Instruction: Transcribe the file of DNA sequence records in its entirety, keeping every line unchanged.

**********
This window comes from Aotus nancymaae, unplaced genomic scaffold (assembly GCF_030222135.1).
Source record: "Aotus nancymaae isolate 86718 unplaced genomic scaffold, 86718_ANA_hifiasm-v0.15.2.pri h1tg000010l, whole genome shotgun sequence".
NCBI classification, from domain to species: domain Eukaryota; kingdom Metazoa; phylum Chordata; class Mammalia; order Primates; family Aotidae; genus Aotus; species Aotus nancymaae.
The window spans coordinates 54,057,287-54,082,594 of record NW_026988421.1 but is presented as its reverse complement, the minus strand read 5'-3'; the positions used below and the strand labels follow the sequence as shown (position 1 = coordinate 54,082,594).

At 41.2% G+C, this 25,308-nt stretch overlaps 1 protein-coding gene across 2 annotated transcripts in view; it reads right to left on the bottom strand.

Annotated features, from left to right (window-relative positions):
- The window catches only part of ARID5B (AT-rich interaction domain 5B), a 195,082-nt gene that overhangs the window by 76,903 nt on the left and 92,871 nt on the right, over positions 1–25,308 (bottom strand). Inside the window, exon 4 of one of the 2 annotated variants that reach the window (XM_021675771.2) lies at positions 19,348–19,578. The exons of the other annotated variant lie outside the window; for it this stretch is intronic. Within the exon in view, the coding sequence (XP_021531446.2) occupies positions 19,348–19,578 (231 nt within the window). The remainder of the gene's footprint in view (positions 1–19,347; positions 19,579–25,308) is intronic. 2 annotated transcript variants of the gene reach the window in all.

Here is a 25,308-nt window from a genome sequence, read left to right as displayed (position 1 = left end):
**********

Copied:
This window comes from Aotus nancymaae, unplaced genomic scaffold (assembly GCF_030222135.1).
Source record: "Aotus nancymaae isolate 86718 unplaced genomic scaffold, 86718_ANA_hifiasm-v0.15.2.pri h1tg000010l, whole genome shotgun sequence".
NCBI classification, from domain to species: domain Eukaryota; kingdom Metazoa; phylum Chordata; class Mammalia; order Primates; family Aotidae; genus Aotus; species Aotus nancymaae.
The window spans coordinates 54,057,287-54,082,594 of record NW_026988421.1 but is presented as its reverse complement, the minus strand read 5'-3'; the positions used below and the strand labels follow the sequence as shown (position 1 = coordinate 54,082,594).

At 41.2% G+C, this 25,308-nt stretch overlaps 1 protein-coding gene across 2 annotated transcripts in view; it reads right to left on the bottom strand.

Annotated features, from left to right (window-relative positions):
- The window catches only part of ARID5B (AT-rich interaction domain 5B), a 195,082-nt gene that overhangs the window by 76,903 nt on the left and 92,871 nt on the right, over positions 1–25,308 (bottom strand). Inside the window, exon 4 of one of the 2 annotated variants that reach the window (XM_021675771.2) lies at positions 19,348–19,578. The exons of the other annotated variant lie outside the window; for it this stretch is intronic. Within the exon in view, the coding sequence (XP_021531446.2) occupies positions 19,348–19,578 (231 nt within the window). The remainder of the gene's footprint in view (positions 1–19,347; positions 19,579–25,308) is intronic. 2 annotated transcript variants of the gene reach the window in all.

Here is a 25,308-nt window from a genome sequence, read left to right as displayed (position 1 = left end):